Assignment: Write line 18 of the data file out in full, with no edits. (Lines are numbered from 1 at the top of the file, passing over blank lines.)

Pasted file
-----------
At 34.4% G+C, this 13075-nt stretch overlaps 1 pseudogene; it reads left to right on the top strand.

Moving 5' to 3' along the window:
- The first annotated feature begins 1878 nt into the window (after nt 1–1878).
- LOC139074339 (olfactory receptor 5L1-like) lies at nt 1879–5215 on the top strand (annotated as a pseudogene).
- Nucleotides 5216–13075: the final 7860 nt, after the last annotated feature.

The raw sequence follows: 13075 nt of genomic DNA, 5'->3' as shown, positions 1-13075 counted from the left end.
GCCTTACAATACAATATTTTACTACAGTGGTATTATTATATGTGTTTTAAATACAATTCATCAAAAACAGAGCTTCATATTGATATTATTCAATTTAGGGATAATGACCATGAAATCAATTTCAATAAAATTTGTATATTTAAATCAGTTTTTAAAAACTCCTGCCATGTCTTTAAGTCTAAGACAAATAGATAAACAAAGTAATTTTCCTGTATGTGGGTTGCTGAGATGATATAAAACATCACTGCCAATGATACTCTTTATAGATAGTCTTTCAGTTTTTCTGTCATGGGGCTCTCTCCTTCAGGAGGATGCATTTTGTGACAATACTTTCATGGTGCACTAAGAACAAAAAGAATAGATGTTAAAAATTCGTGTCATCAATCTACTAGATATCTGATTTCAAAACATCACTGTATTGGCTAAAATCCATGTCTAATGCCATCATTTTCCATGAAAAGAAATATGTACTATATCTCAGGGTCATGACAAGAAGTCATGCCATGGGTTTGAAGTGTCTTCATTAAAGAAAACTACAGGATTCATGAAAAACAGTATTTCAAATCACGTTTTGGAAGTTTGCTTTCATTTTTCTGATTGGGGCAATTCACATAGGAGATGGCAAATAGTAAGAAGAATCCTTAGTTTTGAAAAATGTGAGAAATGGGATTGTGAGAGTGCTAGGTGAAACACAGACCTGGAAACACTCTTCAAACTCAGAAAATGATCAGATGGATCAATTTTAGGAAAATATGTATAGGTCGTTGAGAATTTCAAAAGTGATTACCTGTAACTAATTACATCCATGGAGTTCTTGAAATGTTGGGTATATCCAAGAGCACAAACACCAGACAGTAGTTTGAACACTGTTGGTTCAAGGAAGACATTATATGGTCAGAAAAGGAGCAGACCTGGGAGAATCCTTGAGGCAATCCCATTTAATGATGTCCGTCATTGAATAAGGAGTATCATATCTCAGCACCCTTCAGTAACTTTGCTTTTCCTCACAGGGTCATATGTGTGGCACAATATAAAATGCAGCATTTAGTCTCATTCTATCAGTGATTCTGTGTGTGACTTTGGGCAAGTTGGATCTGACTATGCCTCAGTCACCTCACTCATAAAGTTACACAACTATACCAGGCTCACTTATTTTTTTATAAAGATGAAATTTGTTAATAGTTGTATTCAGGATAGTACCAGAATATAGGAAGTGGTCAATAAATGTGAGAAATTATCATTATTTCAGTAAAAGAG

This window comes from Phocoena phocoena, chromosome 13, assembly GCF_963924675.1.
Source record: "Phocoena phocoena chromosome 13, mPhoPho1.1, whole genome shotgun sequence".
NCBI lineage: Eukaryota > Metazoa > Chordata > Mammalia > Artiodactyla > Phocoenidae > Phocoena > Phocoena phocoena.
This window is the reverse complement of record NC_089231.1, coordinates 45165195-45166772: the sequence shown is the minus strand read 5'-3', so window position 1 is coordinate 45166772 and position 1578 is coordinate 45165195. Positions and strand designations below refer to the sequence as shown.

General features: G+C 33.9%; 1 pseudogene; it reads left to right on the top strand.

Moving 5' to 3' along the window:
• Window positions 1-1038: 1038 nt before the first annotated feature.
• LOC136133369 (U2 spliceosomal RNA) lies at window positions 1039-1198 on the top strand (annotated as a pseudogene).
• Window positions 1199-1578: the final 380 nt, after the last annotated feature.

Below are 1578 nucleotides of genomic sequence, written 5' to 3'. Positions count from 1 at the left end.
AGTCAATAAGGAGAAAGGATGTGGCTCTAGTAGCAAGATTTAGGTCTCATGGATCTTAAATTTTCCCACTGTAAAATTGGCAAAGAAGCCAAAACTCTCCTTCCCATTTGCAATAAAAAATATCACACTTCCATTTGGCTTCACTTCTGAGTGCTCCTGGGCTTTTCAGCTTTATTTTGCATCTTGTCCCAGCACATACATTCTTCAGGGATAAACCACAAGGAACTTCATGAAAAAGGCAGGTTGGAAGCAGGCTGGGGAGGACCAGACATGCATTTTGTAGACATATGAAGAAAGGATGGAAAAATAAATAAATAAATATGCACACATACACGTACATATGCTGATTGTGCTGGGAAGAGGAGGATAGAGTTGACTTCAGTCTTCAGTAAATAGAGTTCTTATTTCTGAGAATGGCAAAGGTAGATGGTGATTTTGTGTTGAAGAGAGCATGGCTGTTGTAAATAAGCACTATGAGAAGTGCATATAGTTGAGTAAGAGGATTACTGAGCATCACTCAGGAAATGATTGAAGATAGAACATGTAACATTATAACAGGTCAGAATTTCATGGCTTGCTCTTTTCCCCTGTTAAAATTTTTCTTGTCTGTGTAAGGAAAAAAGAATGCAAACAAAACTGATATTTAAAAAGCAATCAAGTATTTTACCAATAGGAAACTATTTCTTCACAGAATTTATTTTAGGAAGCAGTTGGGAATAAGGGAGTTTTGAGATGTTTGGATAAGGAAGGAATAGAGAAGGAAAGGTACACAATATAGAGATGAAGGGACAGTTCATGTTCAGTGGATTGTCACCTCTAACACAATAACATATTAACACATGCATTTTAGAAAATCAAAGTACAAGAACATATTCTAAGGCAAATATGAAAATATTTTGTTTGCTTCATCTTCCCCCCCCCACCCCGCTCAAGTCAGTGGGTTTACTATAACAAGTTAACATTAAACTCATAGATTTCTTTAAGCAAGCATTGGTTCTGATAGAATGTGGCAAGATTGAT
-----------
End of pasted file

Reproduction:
AGTCAATAAGGAGAAAGGATGTGGCTCTAGTAGCAAGATTTAGGTCTCATGGATCTTAAATTTTCCCACTGTAAAATTGGCAAAGAAGCCAAAACTCTCCTTCCCATTTGCAATAAAAAATATCACACTTCCATTTGGCTTCACTTCTGAGTGCTCCTGGGCTTTTCAGCTTTATTTTGCATCTTGTCCCAGCACATACATTCTTCAGGGATAAACCACAAGGAACTTCATGAAAAAGGCAGGTTGGAAGCAGGCTGGGGAGGACCAGACATGCATTTTGTAGACATATGAAGAAAGGATGGAAAAATAAATAAATAAATATGCACACATACACGTACATATGCTGATTGTGCTGGGAAGAGGAGGATAGAGTTGACTTCAGTCTTCAGTAAATAGAGTTCTTATTTCTGAGAATGGCAAAGGTAGATGGTGATTTTGTGTTGAAGAGAGCATGGCTGTTGTAAATAAGCACTATGAGAAGTGCATATAGTTGAGTAAGAGGATTACTGAGCATCACTCAGGAAATGATTGAAGATAGAACATGTAACATTATAACAGGTCAGAATTTCATGGCTTGCTCTTTTCCCCTGTTAAAATTTTTCTTGTCTGTGTAAGGAAAAAAGAATGCAAACAAAACTGATATTTAAAAAGCAATCAAGTATTTTACCAATAGGAAACTATTTCTTCACAGAATTTATTTTAGGAAGCAGTTGGGAATAAGGGAGTTTTGAGATGTTTGGATAAGGAAGGAATAGAGAAGGAAAGGTACACAATATAGAGATGAAGGGACAGTTCATGTTCAGTGGATTGTCACCTCTAACACAATAACATATTAACACATGCATTTTAGAAAATCAAAGTACAAGAACATATTCTAAGGCAAATATGAAAATATTTTGTTTGCTTCATCTTCCCCCCCCCACCCCGCTCAAGTCAGTGGGTTTACTATAACAAGTTAACATTAAACTCATAGATTTCTTTAAGCAAGCATTGGTTCTGATAGAATGTGGCAAGATTGAT